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Book Review
Austro-Hungarian Aces of WWI
Austro-Hungarian Aces of World War 1, Aircraft of the Aces 46
  • 00119

by: Frederick Boucher [ JPTRR ]

Austro-Hungary was a fracturing out-of-touch fading world power awaiting for reality to rear its ugly head. That ugliness was WW1, which ironically was ignited by Austro-Hungary and Serbia. Austro-Hungarian pilots of the Army and Navy air arms, like their foot-slogging comrades on the ground, bravely fought a fascinating war on up to four fronts--over Russian steppes, the Alps, and the Adriatic Sea.

Flaming debris from the doomed observation balloon rained down on the ground crew as the unsuccessful anti-aircraft guns blazed away at the victorious all-red Albatross in the October sky of 1917. The future ace-of-aces of his nation would down a further six enemies in this red fighter emblazoned with leering skulls, until another adversary ignited his fuel tank; with much of the top and lower wing in flames the ace, trying not to personally ignite, successfully gained and landed at his aerodrome! Germany’s Manfred von Richthofen could have been proud of his Austro-Hungarian counterpart Godwin Brumowski, 35-kill commander of Flik 41J, the Jasta 11 of Austro-Hungary.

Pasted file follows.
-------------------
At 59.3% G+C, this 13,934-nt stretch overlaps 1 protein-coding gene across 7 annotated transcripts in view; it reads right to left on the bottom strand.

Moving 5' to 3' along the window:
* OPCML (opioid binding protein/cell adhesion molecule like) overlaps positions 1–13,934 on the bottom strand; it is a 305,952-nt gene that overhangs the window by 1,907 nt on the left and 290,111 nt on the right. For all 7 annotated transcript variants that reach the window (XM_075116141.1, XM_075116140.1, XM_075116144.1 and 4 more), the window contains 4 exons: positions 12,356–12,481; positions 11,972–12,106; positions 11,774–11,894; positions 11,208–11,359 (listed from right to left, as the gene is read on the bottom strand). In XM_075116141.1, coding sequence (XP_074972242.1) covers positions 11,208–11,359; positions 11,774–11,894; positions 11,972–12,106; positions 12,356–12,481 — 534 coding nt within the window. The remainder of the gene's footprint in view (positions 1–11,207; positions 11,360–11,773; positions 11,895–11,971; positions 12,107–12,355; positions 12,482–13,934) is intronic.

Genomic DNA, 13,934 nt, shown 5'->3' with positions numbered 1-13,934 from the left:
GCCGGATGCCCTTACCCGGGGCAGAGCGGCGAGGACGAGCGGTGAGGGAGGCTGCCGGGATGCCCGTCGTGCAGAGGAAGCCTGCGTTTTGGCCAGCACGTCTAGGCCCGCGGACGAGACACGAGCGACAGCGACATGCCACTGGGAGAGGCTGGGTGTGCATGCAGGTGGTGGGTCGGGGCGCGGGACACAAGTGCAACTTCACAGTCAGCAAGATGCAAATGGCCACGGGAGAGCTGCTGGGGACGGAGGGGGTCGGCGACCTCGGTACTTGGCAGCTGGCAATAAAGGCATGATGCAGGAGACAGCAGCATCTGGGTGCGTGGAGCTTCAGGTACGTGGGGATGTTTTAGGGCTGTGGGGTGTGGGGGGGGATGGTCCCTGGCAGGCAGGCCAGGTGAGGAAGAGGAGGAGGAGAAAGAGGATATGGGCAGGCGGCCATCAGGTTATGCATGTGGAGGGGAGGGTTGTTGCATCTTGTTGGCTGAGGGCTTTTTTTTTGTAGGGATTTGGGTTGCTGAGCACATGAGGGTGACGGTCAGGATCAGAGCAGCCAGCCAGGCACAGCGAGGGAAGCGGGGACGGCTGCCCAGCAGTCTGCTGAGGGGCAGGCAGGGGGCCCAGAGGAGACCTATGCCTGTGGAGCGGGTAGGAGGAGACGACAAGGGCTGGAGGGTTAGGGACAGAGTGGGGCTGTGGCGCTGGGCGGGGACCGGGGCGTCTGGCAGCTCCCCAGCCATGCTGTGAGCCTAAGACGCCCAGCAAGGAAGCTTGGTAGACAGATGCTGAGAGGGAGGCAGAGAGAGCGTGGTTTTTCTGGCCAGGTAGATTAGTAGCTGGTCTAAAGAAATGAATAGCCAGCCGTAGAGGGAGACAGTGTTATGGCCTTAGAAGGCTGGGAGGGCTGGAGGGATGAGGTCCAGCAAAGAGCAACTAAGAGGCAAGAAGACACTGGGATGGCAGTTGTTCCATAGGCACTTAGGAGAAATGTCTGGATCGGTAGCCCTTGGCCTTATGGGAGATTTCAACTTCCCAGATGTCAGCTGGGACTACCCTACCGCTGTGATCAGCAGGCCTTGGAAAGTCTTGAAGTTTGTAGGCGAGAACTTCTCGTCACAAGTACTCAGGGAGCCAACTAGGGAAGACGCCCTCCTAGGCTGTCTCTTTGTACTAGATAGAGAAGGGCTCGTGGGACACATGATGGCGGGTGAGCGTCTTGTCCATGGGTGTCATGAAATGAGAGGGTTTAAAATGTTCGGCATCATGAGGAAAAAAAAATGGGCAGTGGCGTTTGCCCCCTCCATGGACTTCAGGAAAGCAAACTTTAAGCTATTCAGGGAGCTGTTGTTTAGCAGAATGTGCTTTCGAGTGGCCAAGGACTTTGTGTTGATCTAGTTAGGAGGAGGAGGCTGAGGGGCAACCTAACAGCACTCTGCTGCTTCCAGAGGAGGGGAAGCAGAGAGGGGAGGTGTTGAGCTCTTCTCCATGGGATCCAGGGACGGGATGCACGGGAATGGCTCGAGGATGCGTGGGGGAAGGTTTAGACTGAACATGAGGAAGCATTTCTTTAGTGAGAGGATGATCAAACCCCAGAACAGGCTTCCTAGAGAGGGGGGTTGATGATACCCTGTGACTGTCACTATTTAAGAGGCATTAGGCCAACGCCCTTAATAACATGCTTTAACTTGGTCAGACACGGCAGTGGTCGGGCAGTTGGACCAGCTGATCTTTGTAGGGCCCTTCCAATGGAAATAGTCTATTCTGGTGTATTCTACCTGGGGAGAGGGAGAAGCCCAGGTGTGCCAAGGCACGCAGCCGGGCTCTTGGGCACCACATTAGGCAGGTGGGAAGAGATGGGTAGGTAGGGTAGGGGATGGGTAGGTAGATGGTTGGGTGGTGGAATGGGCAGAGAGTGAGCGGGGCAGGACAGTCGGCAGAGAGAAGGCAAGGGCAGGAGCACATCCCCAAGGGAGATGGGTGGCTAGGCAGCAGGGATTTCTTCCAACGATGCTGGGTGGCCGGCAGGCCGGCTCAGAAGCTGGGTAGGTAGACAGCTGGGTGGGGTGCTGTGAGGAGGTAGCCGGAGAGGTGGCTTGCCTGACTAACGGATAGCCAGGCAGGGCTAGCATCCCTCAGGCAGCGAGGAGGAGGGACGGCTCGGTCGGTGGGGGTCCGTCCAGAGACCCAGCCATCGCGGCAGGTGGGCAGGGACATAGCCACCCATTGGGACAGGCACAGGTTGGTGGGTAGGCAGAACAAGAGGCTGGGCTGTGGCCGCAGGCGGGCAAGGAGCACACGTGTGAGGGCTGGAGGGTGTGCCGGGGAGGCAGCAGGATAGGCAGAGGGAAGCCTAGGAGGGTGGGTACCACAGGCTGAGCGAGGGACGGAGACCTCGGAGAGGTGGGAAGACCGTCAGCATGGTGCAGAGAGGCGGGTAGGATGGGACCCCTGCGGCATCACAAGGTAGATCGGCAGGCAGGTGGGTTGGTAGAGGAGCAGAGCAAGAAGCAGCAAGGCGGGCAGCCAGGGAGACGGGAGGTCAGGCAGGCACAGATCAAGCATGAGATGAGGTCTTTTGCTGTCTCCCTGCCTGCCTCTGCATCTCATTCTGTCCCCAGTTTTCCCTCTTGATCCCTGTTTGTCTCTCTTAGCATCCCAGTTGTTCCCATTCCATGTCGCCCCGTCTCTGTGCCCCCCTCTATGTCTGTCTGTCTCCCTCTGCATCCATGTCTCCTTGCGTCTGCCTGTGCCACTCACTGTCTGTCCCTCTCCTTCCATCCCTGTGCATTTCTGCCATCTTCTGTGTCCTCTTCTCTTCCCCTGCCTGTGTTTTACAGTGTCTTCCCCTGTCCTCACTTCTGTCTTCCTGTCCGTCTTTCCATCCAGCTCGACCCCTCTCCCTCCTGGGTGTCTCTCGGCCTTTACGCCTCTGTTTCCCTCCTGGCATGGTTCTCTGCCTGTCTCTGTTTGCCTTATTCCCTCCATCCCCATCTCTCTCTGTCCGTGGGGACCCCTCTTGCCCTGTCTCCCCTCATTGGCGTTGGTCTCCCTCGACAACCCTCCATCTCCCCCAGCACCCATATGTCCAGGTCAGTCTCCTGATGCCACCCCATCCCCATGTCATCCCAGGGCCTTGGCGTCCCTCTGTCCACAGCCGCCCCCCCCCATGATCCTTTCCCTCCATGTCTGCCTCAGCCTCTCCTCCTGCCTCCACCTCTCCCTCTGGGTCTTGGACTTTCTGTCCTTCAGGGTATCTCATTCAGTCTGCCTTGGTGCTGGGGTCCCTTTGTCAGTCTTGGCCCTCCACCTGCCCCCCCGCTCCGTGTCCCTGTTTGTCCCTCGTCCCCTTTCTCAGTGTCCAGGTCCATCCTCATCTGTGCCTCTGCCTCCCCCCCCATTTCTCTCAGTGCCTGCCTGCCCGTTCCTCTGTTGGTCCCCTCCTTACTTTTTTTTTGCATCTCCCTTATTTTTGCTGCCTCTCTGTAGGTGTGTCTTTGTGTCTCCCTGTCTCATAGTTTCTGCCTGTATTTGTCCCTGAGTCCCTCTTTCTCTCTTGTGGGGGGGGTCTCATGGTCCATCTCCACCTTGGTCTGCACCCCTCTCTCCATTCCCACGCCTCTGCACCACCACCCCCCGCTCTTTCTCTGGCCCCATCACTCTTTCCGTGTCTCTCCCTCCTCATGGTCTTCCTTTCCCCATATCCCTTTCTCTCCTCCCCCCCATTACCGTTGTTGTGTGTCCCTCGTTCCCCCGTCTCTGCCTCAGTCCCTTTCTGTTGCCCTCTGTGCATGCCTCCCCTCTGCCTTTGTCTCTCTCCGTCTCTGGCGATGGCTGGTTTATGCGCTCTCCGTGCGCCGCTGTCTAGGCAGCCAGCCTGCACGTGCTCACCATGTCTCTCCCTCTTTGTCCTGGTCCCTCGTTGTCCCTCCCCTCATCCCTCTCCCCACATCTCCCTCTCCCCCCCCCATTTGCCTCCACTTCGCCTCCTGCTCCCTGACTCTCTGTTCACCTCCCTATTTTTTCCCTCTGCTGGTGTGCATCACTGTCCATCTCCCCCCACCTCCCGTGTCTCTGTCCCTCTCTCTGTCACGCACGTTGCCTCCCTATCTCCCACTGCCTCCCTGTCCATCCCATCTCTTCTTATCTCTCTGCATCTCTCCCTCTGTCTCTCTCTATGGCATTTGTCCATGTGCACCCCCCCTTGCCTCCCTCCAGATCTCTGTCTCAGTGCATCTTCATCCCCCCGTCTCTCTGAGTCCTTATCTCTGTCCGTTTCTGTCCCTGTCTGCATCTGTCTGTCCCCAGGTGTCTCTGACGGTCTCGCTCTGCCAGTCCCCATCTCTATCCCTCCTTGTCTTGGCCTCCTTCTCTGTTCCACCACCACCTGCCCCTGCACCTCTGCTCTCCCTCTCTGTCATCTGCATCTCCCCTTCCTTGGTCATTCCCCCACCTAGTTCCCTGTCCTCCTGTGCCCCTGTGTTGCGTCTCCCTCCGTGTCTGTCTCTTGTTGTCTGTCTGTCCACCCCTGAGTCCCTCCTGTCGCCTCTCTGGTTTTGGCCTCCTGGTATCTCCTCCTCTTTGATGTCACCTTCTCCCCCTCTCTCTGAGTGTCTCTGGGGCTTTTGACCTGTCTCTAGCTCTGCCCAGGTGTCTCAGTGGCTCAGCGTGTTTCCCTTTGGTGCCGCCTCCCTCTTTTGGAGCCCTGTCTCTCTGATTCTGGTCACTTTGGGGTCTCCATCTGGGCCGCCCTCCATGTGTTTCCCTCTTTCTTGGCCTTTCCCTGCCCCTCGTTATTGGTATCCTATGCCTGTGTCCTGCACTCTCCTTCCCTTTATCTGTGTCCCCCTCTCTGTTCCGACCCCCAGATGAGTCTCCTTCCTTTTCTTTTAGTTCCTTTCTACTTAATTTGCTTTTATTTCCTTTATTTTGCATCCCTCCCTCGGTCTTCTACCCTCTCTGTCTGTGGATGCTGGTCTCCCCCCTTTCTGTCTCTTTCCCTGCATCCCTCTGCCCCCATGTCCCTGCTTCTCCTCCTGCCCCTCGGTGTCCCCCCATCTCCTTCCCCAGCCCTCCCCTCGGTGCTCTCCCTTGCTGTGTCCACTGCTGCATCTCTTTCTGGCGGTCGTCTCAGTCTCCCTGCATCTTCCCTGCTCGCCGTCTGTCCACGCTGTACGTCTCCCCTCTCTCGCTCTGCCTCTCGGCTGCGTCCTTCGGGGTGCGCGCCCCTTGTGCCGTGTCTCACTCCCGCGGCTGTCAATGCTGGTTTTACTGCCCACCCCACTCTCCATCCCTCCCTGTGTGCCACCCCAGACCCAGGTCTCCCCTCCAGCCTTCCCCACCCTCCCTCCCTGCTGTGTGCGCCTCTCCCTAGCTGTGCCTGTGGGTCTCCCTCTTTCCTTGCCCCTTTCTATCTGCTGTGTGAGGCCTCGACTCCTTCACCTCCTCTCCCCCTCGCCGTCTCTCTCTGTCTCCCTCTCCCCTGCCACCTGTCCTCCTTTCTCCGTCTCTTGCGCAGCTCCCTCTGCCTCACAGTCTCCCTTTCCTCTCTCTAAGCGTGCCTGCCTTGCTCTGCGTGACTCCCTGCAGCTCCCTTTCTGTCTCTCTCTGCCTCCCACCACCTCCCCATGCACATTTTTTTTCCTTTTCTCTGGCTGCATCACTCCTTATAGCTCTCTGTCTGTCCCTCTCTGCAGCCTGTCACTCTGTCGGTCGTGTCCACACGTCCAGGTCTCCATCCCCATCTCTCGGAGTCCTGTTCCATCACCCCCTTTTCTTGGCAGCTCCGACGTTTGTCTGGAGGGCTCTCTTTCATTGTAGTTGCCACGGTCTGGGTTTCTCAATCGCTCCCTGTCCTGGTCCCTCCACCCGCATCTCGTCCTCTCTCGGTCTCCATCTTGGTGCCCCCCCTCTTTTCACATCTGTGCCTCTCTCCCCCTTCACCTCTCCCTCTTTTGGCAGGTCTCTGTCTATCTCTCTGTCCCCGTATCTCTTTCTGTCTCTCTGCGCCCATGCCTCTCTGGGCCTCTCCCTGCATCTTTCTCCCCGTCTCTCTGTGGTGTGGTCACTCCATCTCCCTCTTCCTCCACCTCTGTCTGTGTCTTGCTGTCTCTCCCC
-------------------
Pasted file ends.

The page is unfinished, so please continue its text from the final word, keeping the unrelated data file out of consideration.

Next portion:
This is not the story of Jasta and Jagdgeschwader aces of Germany’s Kaiser, but the aces of the Fliks, Fleps, Flets and Flars of Emperor of Austria and King of Hungary Franz Josef’s kuk LFT (kaiserliche und koenigliche Luftfahrtruppen, the imperial and royal aviation troops.) Men like Austro-Hungary’s second ranking ace Julius Arigi (32 kills, who was the fighter instructor for WW2 legends Walter Nowotny and Hans-Joachim Marseille) , smiling Franz Graser (18 kills) who never attended flight school or received a pilot certificate, and Benno Fiala (28 kills), who later became Junker’s chief engineer.

Comprehensibly written, full of enlightening details, author Christopher Chant presents the history of the kuk LFT and its aces with 96 pages of facts and stories. Extremely challenging geographic, meteorological and operational concerns dogged them, as did their agrarian-based country’s attempt to face off against two industrial powers.

Domestic aircraft designs like the fascinating Hansa-Brandenburg D I ‘Star-strutter‘, the boxy non-aerodynamic appearing Aviatik D I, sporty Phoenix D series, and flying boats like the barracuda-esque Hansa-Brandenburg, and Lohner swept-wing fighters were strapped on by the pilots to battle Russians, Italians, French, British and American pilots. That Austro-Hungary had a difficult time producing native aircraft designs found Brumowski and his peers soaring aloft in license-built German designs like Fokker Eindecker and Albatross fighters. Austro-Hungary did not have large numbers of fighter Fliks (Fliegerkompanies, basic tactical unit) and most aces started out in two-seater types.